It’s time for Jāņi! This is probably my favorite Latvian holiday to celebrate. We always make Jāņu siers, šašliks, and other traditional dishes, drink plenty of beer and cider, while staying up late. In past years, I’ve not had to work the following day, but this year I work on both Jāņi and Līgo so I won’t be able to drink too much nor stay up too late. We’ll still enjoy ourselves though. I hope you’ll have a great Jāņi too!
- ugunskurs : bonfire [slider title=”decline me”]ugunskurs, m, 1. dekl.
vsk.: ugunskurs, ugunskura, ugunskuram, ugunskuru, ar ugunskuru, ugunskurā
dsk.: ugunskuri, ugunskuru, ugunskuriem, ugunskurus, ar ugunskuriem, ugunskuros [/slider]
When I think of a bonfire, I think of a huge fire, but an ugunskurs isn’t required to be gigantic. During Jāņi, the countryside will be lit by thousands of ugunskuri all night long (it’s rather short in Latvia!)
- alus : beer [slider title=”decline me”]alus, m, 3. dekl.
vsk.: alus, alus, alum, alu, ar alu, alū [/slider]
One of the so-called “uncountable” nouns like ūdens, alus is generally used in the singular. There is a plural form, but I’m not going to include it here.
- ķimene : caraway [slider title=”decline me”]ķimene, f, 2. dekl.
vsk.: ķimene, ķimenes, ķimenei, ķimeni, ar ķimeni, ķimenē
dsk.: ķimenes, ķimeņu, ķimenēm, ķimenes, ar ķimenēm, ķimenēs [/slider]
The traditional and required addition to Jāņu siers! Caraway seeds are used in many traditional Latvian dishes. The singular form of the word will generally refer to a single plant while the plural will generally mean the dried seeds. These are not to be confused with cumin seeds!
- vainags : wreath [slider title=”decline me”]vainags, m, 1. dekl.
vsk.: vainags, vainaga, vainagam, vainagu, ar vainagu, vainagā
dsk.: vainagi, vainagu, vainagiem, vainagus, ar vainagiem, vainagos [/slider]
Both men and women wear traditional wreaths for the holiday. Women’s wreaths are made of grasses and flowers while men’s are primarily oak leaves. The vainagi can be quite sizable and everyone gets into the fun. Sometimes men’s wreaths get so big that they will go around their necks!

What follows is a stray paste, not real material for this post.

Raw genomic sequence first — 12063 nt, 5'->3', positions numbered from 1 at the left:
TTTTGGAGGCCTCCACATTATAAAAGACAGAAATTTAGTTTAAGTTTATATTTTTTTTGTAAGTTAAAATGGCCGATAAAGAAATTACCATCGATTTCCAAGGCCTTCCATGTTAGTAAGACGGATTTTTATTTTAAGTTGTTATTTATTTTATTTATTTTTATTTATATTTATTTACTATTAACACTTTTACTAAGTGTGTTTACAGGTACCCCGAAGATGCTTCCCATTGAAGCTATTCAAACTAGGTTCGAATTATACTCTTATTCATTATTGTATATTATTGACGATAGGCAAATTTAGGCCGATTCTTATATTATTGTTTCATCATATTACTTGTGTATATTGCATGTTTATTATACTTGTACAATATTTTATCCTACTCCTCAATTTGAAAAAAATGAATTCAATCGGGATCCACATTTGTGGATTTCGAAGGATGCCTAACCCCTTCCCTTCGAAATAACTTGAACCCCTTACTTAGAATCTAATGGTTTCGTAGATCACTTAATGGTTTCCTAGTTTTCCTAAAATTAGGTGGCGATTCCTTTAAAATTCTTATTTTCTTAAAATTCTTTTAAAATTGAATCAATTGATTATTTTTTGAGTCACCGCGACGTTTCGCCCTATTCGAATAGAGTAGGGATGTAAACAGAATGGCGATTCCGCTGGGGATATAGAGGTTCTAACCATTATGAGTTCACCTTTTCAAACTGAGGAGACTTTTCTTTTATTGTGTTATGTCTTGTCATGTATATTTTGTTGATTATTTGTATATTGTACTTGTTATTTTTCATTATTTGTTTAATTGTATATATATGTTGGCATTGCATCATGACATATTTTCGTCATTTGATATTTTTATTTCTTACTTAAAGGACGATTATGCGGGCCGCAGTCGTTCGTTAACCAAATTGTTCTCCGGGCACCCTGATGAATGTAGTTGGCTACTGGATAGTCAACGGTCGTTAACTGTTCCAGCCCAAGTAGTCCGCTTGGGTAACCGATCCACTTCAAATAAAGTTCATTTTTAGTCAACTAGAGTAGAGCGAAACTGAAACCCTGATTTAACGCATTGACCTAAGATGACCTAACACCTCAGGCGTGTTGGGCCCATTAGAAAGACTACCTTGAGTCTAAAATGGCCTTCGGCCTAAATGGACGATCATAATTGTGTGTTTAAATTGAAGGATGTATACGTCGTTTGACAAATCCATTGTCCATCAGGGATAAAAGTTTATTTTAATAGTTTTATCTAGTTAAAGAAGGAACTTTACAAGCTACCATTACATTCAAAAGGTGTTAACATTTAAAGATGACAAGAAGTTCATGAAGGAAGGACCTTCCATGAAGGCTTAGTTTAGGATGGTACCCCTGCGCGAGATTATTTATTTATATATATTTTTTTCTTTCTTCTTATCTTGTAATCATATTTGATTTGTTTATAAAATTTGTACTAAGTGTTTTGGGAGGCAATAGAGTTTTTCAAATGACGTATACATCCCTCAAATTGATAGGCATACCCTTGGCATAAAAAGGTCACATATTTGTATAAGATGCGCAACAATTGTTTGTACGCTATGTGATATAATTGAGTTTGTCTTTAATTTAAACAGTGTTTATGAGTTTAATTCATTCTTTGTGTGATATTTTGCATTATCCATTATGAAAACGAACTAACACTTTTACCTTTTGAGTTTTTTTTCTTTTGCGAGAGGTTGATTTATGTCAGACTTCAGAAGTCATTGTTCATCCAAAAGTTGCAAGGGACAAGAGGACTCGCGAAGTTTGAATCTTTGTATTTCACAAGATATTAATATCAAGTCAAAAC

- ozols : oak [slider title=”decline me”]ozols, m, 1. dekl.
vsk.: ozols, ozola, ozolam, ozolu, ar ozolu, ozolā
dsk.: ozoli, ozolu, ozoliem, ozolus, ar ozoliem, ozolos [/slider]
I like saying this word, it’s a lot of fun with the way Latvians pronounce their “o”. Oaks are very important culturally and symbolically. Oaks appear everywhere, it seems, from the coat of arms to decorations to fields to symbolic manifestations of masculinity.
- meija : birch bough [slider title=”decline me”]meija, f, 4. dekl.
vsk.: meija, meijas, meijai, meiju, ar meiju, meijā
dsk.: meijas, meiju, meijām, meijas, ar meijām, meijās [/slider]
This is a bit more obscure of a word. Meija refers to a birch branch with leaves used for decoration. These are rather big branches, quite different from the little leafy bundles of birch twigs used in sauna (a “slota”). These are commonly seen at Jāņi and school graduation ceremonies.
- meijot : to adorn with birch boughs [slider title=”conjugate me”]meijot, 2. konj.
tag. meijoju, meijo, meijo, meijojam, meijojat
pag. meijoju, meijoji, meijoja, meijojām, meijojāt
nak. meijošu, meijosi, meijos, meijosim, meijosiet / meijosit
pav. meijo, meijojiet [/slider]
Since the noun is somewhat obscure, there’s no better time to show the associated obscure verb.